IS bride Shamima Begum ‘should live in Holland’, husband says

Shamima Begum’s Dutch husband says he wants to return to the Netherlands with her and their newborn son.

Shamima Begum. The schoolgirl who fled London to join the Islamic State group in Syria. Picture: BBC/Contributed
Shamima Begum. The schoolgirl who fled London to join the Islamic State group in Syria. Picture: BBC/Contributed

Islamic State fighter Yago Riedijk, 27, is being held in a Kurdish-run detention centre in northern Syria.

His wife, who is 19 and has had three children, is reportedly living in a refugee camp near the Iraqi border.

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Ms Begum was 15 when she ran away from her home in east London to join IS in 2015.

They married before she had turned 16 and Riedijk was 23.

The pair are said to have fled Baghouz, the group’s last foothold in eastern Syria, as its territory collapsed in recent months.

Riedijk, who is said to have rejected IS, was found in the detention centre by the BBC.

Asked if he thought marrying a girl of that age was acceptable, he said: “To be honest, when my friend came and said there was a girl who was interested in marriage, I wasn’t that interested because of her age, but I accepted the offer anyway.

“We sat down and she seemed in a good state of mind. It was her own choice, she was the one who asked to look for a partner for her.

“Then I was invited and yeah, she was very young and it might have been better for her to wait a bit. But she didn’t, she chose to get married and I chose to marry her.”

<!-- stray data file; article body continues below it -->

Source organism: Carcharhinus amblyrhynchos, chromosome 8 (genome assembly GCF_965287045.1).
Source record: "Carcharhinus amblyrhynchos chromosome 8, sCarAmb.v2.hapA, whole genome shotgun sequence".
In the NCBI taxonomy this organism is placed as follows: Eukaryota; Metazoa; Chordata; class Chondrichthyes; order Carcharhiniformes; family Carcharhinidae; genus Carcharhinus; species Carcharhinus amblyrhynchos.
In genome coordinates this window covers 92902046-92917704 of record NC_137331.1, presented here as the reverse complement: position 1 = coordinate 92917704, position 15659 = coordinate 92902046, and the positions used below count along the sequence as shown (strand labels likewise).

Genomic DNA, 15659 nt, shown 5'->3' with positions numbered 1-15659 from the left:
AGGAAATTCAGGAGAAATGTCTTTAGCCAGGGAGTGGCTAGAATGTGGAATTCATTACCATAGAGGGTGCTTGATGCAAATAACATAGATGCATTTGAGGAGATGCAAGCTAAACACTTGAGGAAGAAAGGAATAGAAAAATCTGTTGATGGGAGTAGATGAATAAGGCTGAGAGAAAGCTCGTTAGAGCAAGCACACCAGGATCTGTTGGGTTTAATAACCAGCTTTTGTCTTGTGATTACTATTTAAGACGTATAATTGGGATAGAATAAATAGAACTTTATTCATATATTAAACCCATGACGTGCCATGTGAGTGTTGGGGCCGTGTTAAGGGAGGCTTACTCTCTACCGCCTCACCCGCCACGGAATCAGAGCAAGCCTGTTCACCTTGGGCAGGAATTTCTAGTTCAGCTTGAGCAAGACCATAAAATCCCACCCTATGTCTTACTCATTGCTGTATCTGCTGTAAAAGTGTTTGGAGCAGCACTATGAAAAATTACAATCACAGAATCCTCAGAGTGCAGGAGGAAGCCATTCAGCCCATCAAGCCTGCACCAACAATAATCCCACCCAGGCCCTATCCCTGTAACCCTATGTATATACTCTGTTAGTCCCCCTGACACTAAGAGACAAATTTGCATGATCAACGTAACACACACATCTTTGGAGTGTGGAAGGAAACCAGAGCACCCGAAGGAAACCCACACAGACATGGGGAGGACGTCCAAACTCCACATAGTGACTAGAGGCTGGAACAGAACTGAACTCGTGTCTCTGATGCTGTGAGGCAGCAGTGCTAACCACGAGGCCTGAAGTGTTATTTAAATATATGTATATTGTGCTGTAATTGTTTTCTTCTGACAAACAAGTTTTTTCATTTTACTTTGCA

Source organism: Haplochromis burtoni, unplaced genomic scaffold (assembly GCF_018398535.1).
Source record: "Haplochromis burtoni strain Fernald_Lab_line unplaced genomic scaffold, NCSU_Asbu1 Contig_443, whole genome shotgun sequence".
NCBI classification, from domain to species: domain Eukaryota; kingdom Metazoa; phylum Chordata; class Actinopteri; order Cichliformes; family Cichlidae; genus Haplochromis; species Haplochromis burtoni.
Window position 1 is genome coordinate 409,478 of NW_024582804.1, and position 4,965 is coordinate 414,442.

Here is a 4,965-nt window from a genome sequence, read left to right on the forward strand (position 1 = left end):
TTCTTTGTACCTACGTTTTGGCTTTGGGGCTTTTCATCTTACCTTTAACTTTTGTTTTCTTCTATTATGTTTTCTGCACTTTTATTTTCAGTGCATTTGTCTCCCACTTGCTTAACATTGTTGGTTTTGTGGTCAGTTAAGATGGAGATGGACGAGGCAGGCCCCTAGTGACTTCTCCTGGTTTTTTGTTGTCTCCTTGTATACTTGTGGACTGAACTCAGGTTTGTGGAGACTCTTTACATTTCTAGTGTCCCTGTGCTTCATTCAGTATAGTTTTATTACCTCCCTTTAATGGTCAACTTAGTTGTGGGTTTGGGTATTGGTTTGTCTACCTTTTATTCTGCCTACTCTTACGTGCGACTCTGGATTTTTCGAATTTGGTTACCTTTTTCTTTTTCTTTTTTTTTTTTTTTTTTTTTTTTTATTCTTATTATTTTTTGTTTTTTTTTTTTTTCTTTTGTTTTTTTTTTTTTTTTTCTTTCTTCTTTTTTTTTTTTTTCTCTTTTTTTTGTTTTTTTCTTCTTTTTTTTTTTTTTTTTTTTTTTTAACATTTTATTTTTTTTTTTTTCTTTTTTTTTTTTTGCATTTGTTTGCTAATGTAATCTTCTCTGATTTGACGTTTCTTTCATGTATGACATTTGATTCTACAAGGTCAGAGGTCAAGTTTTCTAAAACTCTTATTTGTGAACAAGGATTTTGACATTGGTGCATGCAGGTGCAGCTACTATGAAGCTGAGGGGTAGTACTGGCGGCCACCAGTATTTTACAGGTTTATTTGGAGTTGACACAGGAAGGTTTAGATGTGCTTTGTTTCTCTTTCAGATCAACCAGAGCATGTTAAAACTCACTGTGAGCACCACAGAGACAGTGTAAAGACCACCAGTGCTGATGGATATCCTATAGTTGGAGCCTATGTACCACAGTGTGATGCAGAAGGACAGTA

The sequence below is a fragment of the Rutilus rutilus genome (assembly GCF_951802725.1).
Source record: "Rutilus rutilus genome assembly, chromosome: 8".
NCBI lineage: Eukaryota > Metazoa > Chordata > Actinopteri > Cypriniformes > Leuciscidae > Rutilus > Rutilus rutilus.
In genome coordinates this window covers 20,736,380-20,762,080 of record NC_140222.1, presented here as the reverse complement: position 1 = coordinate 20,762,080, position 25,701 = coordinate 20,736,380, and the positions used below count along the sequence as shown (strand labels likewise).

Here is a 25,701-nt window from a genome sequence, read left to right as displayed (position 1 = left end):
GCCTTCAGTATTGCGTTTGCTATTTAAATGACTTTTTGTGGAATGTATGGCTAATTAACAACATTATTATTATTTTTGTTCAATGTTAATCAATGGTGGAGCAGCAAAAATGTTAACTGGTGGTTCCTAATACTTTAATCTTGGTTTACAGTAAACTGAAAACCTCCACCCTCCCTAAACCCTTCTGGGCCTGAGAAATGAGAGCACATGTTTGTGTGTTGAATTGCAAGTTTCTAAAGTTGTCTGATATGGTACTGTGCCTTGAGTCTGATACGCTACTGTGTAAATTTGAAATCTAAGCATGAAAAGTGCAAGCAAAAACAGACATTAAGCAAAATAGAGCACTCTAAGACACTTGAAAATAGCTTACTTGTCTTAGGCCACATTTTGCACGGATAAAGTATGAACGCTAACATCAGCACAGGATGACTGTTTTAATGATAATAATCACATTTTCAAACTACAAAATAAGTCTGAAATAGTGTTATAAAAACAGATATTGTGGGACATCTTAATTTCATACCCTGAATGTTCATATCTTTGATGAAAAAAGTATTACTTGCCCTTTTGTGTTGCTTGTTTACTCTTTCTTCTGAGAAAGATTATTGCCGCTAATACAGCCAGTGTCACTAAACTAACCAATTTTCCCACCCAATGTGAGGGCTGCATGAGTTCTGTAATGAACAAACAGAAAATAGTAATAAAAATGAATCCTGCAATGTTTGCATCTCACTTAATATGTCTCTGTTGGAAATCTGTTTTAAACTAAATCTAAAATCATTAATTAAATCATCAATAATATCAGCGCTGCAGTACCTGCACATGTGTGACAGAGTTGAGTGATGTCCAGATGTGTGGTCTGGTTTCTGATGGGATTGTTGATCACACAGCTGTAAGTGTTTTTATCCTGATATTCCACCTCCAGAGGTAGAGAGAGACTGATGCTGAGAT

Ms Begum, who said she wants to return to the UK, has been stripped of her British citizenship.

In Syria yesterday columns of black smoke billowed from the last small piece of territory held by Islamic State militants as US-backed fighters pounded the area with artillery fire and occasional airstrikes.

Commanders of the Kurdish-led fighters known as the Syrian Democratic Forces (SDF) said fierce clashes were taking place as they advance toward the last speck of land controlled by the Islamic State group. The militants fought back with snipers, suicide bombs and booby traps.

Fires still smouldered from the area and ammunition exploded time and again a day after an airstrike hit a building, setting off a huge blast.

“It must be a main weapons depot,” said Sefqan, an SDF commander using only his nom de guerre.

The US-backed forces resumed an offensive to recapture the tiny area in the village of Baghouz in eastern Syria on Friday night, after a two-week pause to allow for the evacuation of civilians from the area. Retaking the sliver of land would be a milestone in the devastating four-year campaign to end IS’s self-proclaimed Islamic caliphate that once straddled vast territory across Syria and Iraq.

However, the group continues to be a threat, with sleeper cells in scattered desert pockets along the porous border between the two countries.

A few hundred IS militants, many of them believed to be foreign fighters, remain holed up inside Baghouz, with an unknown number of civilians.

Mustafa Bali, the SDF spokesman, said coalition airstrikes destroyed several car bombs during the past two days of battle in Baghouz. In a tweet, he said three car bombs that were trying to hit SDF positions were destroyed.